To bolster credibility, the threat actor included the PayPal logo and attempted to mirror official communications from PayPal. The attacker also created an Outlook account with the username “service.epaiypal” and set the sender display name as “Service@intl[.]paypal[.]com”. Many mobile email clients do not show full email headers, which means if the target viewed the email on their mobile device, they only saw the misleading sender display name. Additionally, using an email address hosted on a legitimate domain reduced the likelihood of the message being flagged as suspicious.

Attacker Uses Compromised Vendor Account to Hijack Conversation and Attempt Payment Fraud

The threat actor in this business email compromise attack hijacked an email thread between a vendor and a customer regarding an invoice payment. After inserting themselves into the conversation, the attacker first inquired about the date of the pending payment and then claimed the vendor’s usual bank account could not currently accept deposits. Once the target replied, the threat actor sent a nearly $900,000 fraudulent invoice along with the banking details for an alternate account to which the attacker requested the payment be sent. However, if the target transferred any funds to this new account, they would be stolen by the threat actor.

Compromised Vendor Payment Fraud Email

To deceive the target, the attacker utilized a look-alike domain that was remarkably similar to the vendor’s legitimate domain and even changed the addresses of the other parties from the impersonated company who were cc’d on the email to the look-alike domain. The threat actor also used a doctored version of a real invoice from the impersonated company to increase credibility and took the time to attach a Microsoft Excel spreadsheet with comprehensive wire transfer instructions.

Vendor Impersonation Attack Utilizes Salesforce Link in Attempt to Obtain Sensitive Information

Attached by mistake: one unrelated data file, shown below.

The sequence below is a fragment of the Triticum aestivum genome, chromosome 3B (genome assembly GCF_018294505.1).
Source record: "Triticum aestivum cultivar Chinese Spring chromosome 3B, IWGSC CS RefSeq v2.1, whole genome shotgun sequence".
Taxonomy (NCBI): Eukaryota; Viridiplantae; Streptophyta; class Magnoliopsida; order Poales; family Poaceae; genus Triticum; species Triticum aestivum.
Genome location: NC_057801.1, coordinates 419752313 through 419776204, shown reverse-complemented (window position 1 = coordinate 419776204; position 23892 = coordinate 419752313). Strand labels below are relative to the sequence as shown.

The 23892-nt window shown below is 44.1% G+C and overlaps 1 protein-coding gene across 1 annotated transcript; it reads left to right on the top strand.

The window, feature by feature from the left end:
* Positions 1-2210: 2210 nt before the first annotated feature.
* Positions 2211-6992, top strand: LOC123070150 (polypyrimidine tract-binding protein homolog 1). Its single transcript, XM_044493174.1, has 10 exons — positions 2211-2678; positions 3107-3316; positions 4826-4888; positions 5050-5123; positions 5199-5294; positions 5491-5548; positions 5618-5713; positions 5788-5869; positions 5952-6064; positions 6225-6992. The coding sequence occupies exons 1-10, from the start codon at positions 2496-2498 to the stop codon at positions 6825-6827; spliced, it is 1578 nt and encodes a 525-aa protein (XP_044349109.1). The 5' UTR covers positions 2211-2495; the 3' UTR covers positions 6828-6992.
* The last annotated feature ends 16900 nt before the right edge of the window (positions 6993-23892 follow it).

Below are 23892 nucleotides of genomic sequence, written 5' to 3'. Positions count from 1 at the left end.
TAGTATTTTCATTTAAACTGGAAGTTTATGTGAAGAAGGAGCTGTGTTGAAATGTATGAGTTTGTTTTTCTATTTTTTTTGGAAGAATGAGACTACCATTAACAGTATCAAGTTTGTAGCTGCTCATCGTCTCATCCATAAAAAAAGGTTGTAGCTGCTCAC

In this credential phishing attack, the threat actor used a compromised email account to send a malicious file intended to steal sensitive information. After compromising the account of the Director of Operations at a contracting and construction service, the attacker sent the target an email with a Salesforce link embedded in the message, claiming it was a link to shared documents. But if the recipient clicked on the embedded link, an HTML file that is designed to steal sensitive information, including login credentials, would be automatically downloaded.

Vendor Impersonation Attack Salesforce Link Email

The attacker most likely registered for a free trial of Salesforce, which allowed them to access the platform and create the link. And because the attacker used a legitimate email account that had been compromised, the target would have no reason to believe the sender was anyone other than who they claimed to be. The combination of genuine Salesforce links and the real email account increases the likelihood the target will believe the email and its contents are safe and click on the malicious link.

Get Even More Insight into Emerging Attacks

A little over 18 months ago, we launched Abnormal Intelligence—a research and data hub focused on providing insight into new and emerging cyber threats. Abnormal Intelligence is the home to our Attack Library, which is a list of some of the most unique and interesting attacks uncovered by Abnormal.

The Attack Library is updated several times a week, so we invite you to visit Abnormal Intelligence regularly to discover new threats, see the latest tactics, and ensure you’re prepared with the information you need to better protect your organization.

The Most Interesting Email Attacks We've Caught in 2024 (So Far)